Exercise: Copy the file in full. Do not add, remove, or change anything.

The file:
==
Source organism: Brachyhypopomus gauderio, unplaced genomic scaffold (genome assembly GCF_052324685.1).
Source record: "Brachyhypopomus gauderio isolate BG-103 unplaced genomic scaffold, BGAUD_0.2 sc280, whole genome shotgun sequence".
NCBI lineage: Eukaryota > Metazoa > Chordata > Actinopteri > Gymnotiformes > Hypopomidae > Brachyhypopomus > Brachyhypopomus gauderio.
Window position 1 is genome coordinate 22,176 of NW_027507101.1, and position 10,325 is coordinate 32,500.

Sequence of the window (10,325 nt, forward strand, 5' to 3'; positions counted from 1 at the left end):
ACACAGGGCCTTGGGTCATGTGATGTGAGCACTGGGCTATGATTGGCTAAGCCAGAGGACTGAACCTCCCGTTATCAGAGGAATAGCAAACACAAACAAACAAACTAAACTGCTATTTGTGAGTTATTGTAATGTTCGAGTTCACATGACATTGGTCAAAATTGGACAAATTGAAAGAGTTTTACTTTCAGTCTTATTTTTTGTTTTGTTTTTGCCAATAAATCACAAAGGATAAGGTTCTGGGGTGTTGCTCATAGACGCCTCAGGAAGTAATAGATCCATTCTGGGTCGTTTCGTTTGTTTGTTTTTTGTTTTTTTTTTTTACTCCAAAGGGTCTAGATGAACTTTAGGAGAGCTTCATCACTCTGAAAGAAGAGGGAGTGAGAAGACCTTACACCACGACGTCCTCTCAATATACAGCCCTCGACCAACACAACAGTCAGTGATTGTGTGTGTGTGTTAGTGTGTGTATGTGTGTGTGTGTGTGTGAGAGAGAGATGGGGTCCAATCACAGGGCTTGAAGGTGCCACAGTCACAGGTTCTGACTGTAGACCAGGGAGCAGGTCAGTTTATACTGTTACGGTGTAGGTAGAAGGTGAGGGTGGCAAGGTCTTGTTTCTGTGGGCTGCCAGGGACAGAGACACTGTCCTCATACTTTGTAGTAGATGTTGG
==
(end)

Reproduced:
Source organism: Brachyhypopomus gauderio, unplaced genomic scaffold (genome assembly GCF_052324685.1).
Source record: "Brachyhypopomus gauderio isolate BG-103 unplaced genomic scaffold, BGAUD_0.2 sc280, whole genome shotgun sequence".
NCBI lineage: Eukaryota > Metazoa > Chordata > Actinopteri > Gymnotiformes > Hypopomidae > Brachyhypopomus > Brachyhypopomus gauderio.
Window position 1 is genome coordinate 22,176 of NW_027507101.1, and position 10,325 is coordinate 32,500.

Sequence of the window (10,325 nt, forward strand, 5' to 3'; positions counted from 1 at the left end):
ACACAGGGCCTTGGGTCATGTGATGTGAGCACTGGGCTATGATTGGCTAAGCCAGAGGACTGAACCTCCCGTTATCAGAGGAATAGCAAACACAAACAAACAAACTAAACTGCTATTTGTGAGTTATTGTAATGTTCGAGTTCACATGACATTGGTCAAAATTGGACAAATTGAAAGAGTTTTACTTTCAGTCTTATTTTTTGTTTTGTTTTTGCCAATAAATCACAAAGGATAAGGTTCTGGGGTGTTGCTCATAGACGCCTCAGGAAGTAATAGATCCATTCTGGGTCGTTTCGTTTGTTTGTTTTTTGTTTTTTTTTTTTACTCCAAAGGGTCTAGATGAACTTTAGGAGAGCTTCATCACTCTGAAAGAAGAGGGAGTGAGAAGACCTTACACCACGACGTCCTCTCAATATACAGCCCTCGACCAACACAACAGTCAGTGATTGTGTGTGTGTGTTAGTGTGTGTATGTGTGTGTGTGTGTGTGAGAGAGAGATGGGGTCCAATCACAGGGCTTGAAGGTGCCACAGTCACAGGTTCTGACTGTAGACCAGGGAGCAGGTCAGTTTATACTGTTACGGTGTAGGTAGAAGGTGAGGGTGGCAAGGTCTTGTTTCTGTGGGCTGCCAGGGACAGAGACACTGTCCTCATACTTTGTAGTAGATGTTGG